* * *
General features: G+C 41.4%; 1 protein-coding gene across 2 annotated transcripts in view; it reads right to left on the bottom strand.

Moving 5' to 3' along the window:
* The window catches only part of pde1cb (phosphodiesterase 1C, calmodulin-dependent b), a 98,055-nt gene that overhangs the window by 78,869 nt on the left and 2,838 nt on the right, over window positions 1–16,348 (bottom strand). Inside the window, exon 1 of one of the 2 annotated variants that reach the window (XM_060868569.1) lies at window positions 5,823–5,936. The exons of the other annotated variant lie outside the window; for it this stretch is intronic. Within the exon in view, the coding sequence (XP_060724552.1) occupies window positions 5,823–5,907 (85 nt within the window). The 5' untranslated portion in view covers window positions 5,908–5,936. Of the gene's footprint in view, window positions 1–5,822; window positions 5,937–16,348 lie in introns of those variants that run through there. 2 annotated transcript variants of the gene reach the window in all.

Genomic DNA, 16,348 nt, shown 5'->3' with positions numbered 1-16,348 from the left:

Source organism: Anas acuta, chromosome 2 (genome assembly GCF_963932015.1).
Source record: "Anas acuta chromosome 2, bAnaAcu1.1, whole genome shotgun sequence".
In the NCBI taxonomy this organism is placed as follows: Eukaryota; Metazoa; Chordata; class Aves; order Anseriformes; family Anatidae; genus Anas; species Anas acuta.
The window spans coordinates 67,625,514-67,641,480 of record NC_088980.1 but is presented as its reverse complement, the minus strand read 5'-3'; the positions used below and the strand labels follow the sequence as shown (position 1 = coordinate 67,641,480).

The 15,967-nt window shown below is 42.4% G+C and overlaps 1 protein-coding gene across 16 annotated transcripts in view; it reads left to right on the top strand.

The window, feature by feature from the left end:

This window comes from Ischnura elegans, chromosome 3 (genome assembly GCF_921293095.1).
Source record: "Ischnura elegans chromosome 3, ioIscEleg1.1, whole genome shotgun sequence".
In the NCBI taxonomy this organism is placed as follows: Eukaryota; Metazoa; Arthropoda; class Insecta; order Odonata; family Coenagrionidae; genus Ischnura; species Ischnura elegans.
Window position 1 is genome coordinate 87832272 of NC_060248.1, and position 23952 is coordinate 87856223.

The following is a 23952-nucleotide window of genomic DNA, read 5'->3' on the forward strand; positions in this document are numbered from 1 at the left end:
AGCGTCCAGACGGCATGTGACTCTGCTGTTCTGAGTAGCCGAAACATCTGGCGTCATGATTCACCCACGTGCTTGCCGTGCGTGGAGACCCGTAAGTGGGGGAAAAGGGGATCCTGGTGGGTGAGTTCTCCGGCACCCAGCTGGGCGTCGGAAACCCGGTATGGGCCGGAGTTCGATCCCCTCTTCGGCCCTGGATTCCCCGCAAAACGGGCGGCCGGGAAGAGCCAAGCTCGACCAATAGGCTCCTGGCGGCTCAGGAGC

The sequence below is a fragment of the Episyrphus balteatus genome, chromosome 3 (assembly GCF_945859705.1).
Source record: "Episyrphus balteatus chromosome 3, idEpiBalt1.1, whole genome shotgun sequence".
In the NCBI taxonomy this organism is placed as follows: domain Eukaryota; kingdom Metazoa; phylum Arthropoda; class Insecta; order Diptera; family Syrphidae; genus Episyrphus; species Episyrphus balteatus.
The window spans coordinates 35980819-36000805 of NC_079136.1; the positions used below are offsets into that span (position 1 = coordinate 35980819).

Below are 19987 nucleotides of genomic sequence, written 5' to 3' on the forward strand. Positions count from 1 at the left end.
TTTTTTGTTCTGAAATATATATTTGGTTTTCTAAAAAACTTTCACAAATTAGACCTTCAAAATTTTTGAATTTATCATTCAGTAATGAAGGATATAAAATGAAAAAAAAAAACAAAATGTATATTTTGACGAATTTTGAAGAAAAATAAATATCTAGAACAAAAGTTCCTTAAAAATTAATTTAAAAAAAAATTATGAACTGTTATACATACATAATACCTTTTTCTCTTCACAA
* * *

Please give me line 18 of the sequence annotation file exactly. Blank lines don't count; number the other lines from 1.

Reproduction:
Source record: "Episyrphus balteatus chromosome 3, idEpiBalt1.1, whole genome shotgun sequence".